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Since this is in the intentional community forum ....Communities need to be judgemental if they are going to see their vision become reality. Lets say an ecovillages vision is to have complete equality of men and women . No mysogeny allowed . A group of men are gathered over lunch and a pretty young woman walks by . One guy states " I'd like to tap that . " Isn't it the role of the other men to point that out as unacceptable and to expose the sexism latent in that individual ? Not just to decry his spoken words but to judge the personality trait that was the source of them ? The clincher is that the judgement is only as good as the judge. That is why we need to be judgemental about who we allow our personalities to be judged by. It is a voluntary relationship. If I wanted to become a great carpenter I might apprentice myself to a Master Caftsman . For the sake of becoming , I might allow my workmanship to be judged severely by this person . I might even allow my personality flaws to be judged in order to expose traits that prevent excellent work. So , you have to choose your teachers and leaders wisely . Are they physicians who have healed themselves ? If it is an intentional community what is the track record of the leadership ? Do they have a track record or just unproven ideas ? Many intentional communities have failed because the boss was the same as the old boss . I was in the process of joining an intentional community when I was 19 years of age. The vision was Eastern and the goal was Nirvana . The leader was called Guru. The community was tight and unified around this visionary leader. It was all very new age and cosmic . The members were very judgemental of each others flaws and encouraged to consider this judgement a purification by fire. The internal friction this judgement produced tempered our spirit and forced us to confront what was leading us away from the True Path. One fine day when we were sitting at the feet of the Guru listening to his enlightening words he utters a most anti-semitic joke and criticism of the Jewish people. It was not a doctrinal challenge to the Torah . The joke was of the old money grubbing , picking your pocket , covetous jew stereotype that fired up WW2 . So there was the fly in the ointment . The new boss , same as the old boss! Not Namaste , but Seig Heil ! I was stunned. Needless to say I was out of there like Whitey Bulger. I did feel that some of the judgements pointed at me were correct , my work ethic has improved because of what was said. Some of the judgements were manipulation to make you feel shame or guilt and then to seek salvation through the path. By judging others and allowing myself to be judged I am now a better judge and more wary of who I allow myself to be judged by.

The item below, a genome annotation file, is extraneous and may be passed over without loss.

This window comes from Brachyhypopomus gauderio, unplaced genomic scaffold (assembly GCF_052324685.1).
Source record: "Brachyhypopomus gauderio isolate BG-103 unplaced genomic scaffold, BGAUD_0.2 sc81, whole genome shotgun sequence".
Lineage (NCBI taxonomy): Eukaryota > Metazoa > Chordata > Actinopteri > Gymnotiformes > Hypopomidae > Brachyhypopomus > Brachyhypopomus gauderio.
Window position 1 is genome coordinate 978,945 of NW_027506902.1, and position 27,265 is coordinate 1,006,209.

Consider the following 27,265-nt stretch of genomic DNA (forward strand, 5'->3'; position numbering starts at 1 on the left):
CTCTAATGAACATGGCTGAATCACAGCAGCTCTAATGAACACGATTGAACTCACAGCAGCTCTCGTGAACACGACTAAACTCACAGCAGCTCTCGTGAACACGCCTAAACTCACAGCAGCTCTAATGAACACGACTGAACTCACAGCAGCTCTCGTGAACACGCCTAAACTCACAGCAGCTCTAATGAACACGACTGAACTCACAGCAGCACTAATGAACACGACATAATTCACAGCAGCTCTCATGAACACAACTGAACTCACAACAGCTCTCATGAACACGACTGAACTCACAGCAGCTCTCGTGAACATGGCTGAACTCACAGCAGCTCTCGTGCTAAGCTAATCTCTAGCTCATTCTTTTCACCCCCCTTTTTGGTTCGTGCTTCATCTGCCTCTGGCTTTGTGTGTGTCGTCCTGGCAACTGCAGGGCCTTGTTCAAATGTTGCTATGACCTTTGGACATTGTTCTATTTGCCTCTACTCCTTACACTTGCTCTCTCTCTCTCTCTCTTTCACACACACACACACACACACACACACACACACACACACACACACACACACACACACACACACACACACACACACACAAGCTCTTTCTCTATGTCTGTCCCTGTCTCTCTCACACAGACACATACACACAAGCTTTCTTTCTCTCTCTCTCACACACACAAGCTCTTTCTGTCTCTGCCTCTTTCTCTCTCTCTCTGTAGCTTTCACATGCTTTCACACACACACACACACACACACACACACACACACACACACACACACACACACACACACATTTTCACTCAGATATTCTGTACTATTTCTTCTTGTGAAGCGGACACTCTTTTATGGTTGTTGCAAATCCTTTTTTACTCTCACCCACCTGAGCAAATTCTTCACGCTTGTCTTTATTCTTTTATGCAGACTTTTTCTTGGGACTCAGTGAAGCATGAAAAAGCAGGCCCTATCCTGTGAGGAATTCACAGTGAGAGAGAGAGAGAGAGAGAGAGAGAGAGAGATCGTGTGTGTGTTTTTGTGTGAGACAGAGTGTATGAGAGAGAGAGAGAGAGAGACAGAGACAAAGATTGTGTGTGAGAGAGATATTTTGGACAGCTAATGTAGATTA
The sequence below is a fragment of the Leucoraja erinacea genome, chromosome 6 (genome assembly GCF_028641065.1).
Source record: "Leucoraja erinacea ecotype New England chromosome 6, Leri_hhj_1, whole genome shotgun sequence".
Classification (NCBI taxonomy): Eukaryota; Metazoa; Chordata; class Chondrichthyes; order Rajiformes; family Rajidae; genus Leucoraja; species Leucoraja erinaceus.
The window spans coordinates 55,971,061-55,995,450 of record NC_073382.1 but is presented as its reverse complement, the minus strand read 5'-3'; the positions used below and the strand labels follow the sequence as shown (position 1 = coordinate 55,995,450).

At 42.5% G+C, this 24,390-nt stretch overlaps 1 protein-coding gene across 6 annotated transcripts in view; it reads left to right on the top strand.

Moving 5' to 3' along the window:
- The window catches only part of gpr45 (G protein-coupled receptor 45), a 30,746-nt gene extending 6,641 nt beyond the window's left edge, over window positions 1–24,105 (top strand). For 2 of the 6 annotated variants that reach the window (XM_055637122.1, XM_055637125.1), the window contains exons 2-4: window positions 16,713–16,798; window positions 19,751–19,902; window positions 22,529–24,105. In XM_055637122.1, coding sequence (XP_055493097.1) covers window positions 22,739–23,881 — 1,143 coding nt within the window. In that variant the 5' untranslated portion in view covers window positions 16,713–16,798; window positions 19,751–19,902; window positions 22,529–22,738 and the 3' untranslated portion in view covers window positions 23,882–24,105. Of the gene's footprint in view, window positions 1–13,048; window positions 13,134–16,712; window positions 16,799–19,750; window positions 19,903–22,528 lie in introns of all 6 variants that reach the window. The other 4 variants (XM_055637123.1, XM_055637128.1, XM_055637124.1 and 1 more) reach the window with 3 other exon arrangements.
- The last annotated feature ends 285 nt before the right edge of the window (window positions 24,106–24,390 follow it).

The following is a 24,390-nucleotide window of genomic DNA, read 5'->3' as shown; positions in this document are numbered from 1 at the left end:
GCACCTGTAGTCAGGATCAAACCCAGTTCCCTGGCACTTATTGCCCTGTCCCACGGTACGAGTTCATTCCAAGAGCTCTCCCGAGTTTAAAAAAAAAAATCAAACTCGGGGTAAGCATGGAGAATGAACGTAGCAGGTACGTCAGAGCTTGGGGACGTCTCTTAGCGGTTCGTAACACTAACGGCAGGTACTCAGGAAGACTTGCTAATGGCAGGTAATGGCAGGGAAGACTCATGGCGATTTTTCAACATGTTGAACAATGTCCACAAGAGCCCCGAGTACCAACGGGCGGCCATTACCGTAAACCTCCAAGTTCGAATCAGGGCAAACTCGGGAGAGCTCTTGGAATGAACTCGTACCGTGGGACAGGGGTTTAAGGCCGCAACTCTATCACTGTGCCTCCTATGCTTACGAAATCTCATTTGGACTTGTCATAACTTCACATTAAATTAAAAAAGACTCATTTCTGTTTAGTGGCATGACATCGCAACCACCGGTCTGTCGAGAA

Greta Fields